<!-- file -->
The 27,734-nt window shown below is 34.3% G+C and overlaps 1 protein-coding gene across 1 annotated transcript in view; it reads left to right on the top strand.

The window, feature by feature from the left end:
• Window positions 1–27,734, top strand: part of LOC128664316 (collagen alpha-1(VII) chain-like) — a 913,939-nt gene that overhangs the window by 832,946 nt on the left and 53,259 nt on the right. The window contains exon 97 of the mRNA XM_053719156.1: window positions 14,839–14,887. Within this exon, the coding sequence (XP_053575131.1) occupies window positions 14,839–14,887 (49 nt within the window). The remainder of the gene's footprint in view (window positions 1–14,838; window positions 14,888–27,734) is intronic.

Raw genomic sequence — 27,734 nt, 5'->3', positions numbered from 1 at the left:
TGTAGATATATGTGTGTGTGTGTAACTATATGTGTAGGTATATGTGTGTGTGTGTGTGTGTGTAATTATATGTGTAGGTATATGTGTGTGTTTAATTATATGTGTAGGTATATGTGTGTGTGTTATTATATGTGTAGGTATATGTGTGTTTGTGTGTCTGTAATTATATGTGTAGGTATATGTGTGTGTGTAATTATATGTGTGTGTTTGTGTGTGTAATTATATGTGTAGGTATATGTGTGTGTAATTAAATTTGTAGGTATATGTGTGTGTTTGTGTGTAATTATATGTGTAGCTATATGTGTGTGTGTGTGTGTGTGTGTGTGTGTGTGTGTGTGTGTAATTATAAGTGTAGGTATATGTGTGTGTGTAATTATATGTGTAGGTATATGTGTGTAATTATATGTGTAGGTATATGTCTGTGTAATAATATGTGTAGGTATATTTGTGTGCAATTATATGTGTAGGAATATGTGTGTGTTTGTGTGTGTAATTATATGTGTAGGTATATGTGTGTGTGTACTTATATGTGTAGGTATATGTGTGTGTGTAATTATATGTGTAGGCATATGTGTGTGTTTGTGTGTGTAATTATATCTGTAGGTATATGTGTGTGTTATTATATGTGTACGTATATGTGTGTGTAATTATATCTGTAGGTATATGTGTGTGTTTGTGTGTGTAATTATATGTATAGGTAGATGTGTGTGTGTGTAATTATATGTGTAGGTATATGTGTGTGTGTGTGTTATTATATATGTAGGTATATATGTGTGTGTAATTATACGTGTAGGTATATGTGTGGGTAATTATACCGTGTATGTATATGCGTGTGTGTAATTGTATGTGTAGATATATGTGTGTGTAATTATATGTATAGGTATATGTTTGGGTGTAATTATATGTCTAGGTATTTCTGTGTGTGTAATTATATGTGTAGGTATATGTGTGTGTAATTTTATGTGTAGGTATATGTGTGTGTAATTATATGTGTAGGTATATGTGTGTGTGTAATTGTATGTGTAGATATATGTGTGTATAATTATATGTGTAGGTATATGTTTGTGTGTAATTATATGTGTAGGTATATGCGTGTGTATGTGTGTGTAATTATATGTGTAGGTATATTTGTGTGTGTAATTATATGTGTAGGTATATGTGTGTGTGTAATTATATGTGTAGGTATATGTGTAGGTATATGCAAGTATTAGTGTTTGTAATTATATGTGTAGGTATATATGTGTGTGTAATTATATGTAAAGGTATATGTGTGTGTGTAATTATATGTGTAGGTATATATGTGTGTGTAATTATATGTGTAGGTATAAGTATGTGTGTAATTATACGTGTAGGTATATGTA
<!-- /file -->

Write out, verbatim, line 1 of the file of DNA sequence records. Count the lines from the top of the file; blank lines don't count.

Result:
The 27,734-nt window shown below is 34.3% G+C and overlaps 1 protein-coding gene across 1 annotated transcript in view; it reads left to right on the top strand.